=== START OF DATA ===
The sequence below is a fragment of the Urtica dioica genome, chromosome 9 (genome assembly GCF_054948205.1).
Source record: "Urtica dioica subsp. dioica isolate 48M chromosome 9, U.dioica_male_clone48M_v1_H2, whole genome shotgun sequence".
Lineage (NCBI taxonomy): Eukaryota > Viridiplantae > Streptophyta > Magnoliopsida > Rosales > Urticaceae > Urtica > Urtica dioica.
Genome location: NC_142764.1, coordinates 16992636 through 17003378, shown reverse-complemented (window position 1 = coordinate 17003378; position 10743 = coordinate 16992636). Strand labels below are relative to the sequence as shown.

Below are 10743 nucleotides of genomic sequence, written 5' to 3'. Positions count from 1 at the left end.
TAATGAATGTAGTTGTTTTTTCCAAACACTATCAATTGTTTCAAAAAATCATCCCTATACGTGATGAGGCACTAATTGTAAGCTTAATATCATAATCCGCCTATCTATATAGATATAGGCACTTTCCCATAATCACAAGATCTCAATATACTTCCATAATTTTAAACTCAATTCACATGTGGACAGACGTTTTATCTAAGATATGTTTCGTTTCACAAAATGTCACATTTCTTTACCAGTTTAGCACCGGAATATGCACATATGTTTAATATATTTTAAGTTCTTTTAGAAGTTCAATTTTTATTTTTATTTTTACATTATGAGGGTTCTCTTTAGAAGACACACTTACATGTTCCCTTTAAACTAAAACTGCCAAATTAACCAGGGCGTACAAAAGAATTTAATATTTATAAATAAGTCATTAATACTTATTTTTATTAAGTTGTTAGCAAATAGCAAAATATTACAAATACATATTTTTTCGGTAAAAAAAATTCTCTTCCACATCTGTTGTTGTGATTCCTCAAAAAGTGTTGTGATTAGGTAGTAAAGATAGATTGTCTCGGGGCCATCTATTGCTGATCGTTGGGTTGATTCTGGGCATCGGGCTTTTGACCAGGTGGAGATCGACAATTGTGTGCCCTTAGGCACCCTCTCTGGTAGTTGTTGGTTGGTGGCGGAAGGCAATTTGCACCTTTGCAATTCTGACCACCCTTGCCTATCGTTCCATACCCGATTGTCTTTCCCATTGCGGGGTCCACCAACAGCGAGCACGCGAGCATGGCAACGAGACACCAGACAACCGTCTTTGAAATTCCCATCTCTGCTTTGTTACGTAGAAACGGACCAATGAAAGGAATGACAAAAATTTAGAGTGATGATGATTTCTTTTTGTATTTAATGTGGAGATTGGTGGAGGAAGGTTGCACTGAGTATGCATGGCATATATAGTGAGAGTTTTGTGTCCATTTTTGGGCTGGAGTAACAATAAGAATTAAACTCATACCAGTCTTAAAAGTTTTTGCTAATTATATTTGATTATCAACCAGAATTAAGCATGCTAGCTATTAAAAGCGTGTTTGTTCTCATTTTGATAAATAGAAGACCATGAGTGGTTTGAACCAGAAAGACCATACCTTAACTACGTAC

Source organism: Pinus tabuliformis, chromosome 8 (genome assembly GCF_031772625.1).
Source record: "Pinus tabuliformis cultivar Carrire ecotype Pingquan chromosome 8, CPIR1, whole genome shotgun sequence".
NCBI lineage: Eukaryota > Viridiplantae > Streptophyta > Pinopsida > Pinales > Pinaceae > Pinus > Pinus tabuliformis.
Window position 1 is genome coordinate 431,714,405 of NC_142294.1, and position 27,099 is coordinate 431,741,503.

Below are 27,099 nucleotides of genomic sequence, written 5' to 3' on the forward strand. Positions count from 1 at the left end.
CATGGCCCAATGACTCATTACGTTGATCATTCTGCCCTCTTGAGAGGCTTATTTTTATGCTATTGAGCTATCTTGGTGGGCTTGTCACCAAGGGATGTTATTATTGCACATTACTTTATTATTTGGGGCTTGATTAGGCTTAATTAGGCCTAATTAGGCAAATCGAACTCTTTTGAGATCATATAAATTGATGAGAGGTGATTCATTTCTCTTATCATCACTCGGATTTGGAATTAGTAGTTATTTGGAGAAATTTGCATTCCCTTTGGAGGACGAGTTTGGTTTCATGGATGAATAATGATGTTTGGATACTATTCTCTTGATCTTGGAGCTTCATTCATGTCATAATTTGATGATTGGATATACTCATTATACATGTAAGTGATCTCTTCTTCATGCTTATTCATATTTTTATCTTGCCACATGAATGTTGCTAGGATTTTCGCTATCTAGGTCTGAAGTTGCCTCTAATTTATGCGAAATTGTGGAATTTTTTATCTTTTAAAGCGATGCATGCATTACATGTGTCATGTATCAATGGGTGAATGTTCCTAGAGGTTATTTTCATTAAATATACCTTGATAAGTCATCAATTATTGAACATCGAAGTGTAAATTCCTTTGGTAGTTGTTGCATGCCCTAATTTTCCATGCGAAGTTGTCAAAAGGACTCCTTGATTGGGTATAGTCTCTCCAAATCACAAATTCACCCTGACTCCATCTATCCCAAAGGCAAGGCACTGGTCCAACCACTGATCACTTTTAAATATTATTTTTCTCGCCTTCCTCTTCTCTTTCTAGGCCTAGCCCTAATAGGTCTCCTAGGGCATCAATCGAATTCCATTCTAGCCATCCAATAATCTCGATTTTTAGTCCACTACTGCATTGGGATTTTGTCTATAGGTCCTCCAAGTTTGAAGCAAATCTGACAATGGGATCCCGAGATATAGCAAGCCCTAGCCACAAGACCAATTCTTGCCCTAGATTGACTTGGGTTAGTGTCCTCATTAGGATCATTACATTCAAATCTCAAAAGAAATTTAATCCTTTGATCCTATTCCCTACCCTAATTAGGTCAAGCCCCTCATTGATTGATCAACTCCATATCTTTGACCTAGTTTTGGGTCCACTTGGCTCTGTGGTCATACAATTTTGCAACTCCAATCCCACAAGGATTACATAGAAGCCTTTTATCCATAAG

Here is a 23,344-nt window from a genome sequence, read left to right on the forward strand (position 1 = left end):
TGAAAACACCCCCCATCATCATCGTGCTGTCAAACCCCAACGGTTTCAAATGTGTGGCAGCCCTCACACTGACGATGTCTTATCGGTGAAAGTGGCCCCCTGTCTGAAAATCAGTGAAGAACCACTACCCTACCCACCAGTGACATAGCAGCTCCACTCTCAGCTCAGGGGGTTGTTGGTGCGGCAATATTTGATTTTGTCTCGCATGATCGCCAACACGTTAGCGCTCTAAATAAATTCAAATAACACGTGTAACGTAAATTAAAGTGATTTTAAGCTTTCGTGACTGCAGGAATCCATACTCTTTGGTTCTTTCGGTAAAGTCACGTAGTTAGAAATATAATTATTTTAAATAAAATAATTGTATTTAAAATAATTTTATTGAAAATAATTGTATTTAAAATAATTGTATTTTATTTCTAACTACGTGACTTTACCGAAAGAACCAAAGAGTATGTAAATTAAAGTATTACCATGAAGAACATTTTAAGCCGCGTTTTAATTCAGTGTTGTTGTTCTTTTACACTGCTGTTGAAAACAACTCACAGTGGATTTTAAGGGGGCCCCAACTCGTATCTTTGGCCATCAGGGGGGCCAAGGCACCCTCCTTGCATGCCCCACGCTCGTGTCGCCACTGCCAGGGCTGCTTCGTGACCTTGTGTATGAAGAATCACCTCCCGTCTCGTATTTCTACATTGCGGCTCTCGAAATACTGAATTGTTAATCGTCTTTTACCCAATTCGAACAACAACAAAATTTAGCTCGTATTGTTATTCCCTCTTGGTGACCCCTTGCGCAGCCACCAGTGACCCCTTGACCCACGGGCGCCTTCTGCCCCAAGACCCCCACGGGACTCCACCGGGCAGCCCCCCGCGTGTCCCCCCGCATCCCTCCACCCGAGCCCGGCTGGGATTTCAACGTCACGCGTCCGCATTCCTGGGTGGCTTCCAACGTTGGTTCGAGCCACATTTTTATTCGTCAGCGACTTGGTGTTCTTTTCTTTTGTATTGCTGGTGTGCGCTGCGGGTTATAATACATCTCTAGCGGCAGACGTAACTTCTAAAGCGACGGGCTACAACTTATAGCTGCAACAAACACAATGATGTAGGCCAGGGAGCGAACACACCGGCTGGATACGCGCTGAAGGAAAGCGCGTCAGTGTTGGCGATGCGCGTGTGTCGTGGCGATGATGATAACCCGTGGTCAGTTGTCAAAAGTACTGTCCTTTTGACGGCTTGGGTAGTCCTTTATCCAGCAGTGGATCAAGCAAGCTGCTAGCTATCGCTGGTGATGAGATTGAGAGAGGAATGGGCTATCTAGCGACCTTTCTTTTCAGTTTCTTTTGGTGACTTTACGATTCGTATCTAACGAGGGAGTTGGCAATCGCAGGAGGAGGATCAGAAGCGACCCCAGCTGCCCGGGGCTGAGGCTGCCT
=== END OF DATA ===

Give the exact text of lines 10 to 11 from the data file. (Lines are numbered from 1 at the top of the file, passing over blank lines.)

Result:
Window position 1 is genome coordinate 431,714,405 of NC_142294.1, and position 27,099 is coordinate 431,741,503.

Below are 27,099 nucleotides of genomic sequence, written 5' to 3' on the forward strand. Positions count from 1 at the left end.